/un'em ploy"meuhnt/, n.1. the state of being unemployed, esp. involuntarily: Automation poses a threat of unemployment for many unskilled workers.2. the number of persons who are unemployed.3. Informal. See unemployment benefit.[1885-90; UN-1 + EMPLOYMENT]
* * *Condition of a person who is able to work, is actively seeking work, but is unable to find any.Statistics on unemployment are collected and analyzed by government labour offices in most countries and are considered an important indicator of economic health. Since World War II full employment has been a stated goal of many governments. Full employment is not necessarily synonymous with a zero unemployment rate, since at any given time the unemployment rate will include some people who are between jobs and not unemployed in any long-term sense. Underemployment is the term used to describe the situation of those who are able to find employment only for shorter than normal periodsfor example, part-time workers and seasonal workersand may also describe the condition of workers whose education or training makes them overqualified for their jobs.
* * *the condition of one who is capable of working, actively seeking work, but unable to find any work. It is important to note that to be considered unemployed a person must be an active member of the labour force and in search of remunerative work.Underemployment is the term used to designate the situation of those who are able to find employment only for shorter than normal periods—part-time workers, seasonal workers, or day or casual workers. The term may also describe the condition of workers whose education or training make them overqualified for their jobs.Statistics on unemployment are collected and analyzed by government labour offices in most countries and have come to be considered a chief indicator of economic health. Trends in unemployment and statistical differences among groups in the population are studied for what they may reveal of general economic trends and as bases for possible governmental action. Full employment has been a stated goal of many governments since World War II, and a variety of programs have been devised to attain it. It should be pointed out that full employment is not necessarily synonymous with a zero unemployment rate, for at any given time the unemployment rate will include some number of persons who are between jobs and not unemployed in any long-term sense.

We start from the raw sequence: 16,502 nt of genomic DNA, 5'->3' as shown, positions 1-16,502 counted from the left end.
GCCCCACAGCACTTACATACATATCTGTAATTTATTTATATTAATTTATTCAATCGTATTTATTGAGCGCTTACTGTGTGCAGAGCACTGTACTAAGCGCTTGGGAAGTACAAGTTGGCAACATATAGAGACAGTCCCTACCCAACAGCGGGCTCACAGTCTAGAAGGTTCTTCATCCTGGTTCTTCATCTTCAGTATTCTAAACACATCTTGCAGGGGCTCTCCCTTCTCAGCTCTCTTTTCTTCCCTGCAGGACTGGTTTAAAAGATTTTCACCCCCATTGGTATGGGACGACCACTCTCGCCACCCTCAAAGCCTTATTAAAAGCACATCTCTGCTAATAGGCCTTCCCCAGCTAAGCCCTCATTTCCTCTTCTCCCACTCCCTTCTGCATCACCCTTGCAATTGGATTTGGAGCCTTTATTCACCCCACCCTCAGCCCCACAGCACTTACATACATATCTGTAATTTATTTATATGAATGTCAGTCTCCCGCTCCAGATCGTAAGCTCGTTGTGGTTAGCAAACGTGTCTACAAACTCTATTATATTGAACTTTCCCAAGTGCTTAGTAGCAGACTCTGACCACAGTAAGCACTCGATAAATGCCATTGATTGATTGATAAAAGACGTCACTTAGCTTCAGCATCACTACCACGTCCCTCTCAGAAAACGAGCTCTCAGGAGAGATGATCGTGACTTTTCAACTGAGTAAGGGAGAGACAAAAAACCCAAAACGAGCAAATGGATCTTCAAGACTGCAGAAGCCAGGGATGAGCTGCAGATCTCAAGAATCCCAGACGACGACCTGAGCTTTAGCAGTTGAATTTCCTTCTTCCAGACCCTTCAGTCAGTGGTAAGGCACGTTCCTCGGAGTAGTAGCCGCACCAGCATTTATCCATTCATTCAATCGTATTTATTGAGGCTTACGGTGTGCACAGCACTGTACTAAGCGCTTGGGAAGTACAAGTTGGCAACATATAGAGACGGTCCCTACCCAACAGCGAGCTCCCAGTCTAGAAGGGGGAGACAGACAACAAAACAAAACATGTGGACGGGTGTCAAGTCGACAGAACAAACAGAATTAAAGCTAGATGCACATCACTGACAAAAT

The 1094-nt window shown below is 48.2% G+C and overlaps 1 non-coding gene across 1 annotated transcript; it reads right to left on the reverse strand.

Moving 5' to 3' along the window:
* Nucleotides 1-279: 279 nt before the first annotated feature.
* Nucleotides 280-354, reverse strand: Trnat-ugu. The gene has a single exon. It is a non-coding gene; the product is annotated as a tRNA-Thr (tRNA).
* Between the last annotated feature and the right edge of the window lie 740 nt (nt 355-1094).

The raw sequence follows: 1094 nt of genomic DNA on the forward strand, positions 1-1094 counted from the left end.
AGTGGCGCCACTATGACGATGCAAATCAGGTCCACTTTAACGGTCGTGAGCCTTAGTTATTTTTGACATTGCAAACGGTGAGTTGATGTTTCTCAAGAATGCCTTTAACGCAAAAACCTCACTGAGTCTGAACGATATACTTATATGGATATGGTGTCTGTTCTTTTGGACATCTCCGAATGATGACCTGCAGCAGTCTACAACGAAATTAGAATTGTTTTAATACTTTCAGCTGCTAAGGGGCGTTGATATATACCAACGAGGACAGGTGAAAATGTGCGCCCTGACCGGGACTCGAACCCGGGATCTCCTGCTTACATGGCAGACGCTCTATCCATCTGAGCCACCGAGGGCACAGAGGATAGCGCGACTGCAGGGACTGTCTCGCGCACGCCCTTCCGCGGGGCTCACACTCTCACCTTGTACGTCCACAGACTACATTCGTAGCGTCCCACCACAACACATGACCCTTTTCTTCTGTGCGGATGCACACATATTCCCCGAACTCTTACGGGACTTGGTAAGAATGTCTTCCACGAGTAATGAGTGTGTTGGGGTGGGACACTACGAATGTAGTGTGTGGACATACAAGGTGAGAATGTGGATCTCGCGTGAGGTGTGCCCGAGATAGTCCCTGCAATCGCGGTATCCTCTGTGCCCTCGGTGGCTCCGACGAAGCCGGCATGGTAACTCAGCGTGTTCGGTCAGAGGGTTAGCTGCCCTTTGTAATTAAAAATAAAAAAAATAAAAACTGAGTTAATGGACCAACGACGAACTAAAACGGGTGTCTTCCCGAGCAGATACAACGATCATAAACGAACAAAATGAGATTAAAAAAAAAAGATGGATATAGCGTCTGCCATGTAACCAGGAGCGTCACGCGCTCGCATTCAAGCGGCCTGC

* * *
Look at other dictionaries:
unemployment — un‧em‧ploy‧ment [ˌʌnɪmˈplɔɪmənt] noun [uncountable] 1. when you do not have a job: • Closure of the plant will mean unemployment for 500 workers. • Most of our staff now face unemployment. 2. ECONOMICS the number of people in a country who do not … Financial and business terms
Unemployment — occurs when a person who is actively searching for employment is unable to find work. Unemployment is often used as a measure of the health of the economy. The most frequently cited measure of unemployment is the unemployment rate. This is the… … Investment dictionary
Unemployment — Un em*ploy ment, n. Quality or state of being not employed; used esp. in economics, of the condition of various social classes when temporarily thrown out of employment, as those engaged for short periods, those whose trade is decaying, and those … The Collaborative International Dictionary of English
unemployment — index disuse, inaction Burton s Legal Thesaurus. William C. Burton. 2006 … Law dictionary
unemployment — 1888, from UN (Cf. un ) (1) вЂњnotвЂќ + EMPLOYMENT (Cf. employment) … Etymology dictionary
unemployment — ► NOUN 1) the state of being unemployed. 2) the number or proportion of unemployed people … English terms dictionary
unemployment — [un΄emploi′mənt] n. 1. the state of being unemployed; lack of employment 2. the number or percentage of persons in the normal labor force who are out of work … English World dictionary
Unemployment — World unemployment rates as of January 2009[update] Unemployment (or … Wikipedia
unemployment — un|em|ploy|ment W2S2 [ˌʌnımˈplɔımənt] n [U] 1.) the number of people in a particular country or area who cannot get a job ▪ The level of unemployment is rising. ▪ areas of high unemployment (=where many people do not have a job) ▪ The… … Dictionary of contemporary English
unemployment — noun ADJECTIVE ▪ double digit (esp. AmE), high, huge, mass, massive, severe, widespread ▪ low ▪ grow … Collocations dictionary
unemployment — At the time of the oil crisis of 1973, unemployment in Spain stood at just under 2.5 percent of the active population, but with the recession, the estimated one million Spanish workers in Europe began to return. This influx coincided with an… … Encyclopedia of contemporary Spanish culture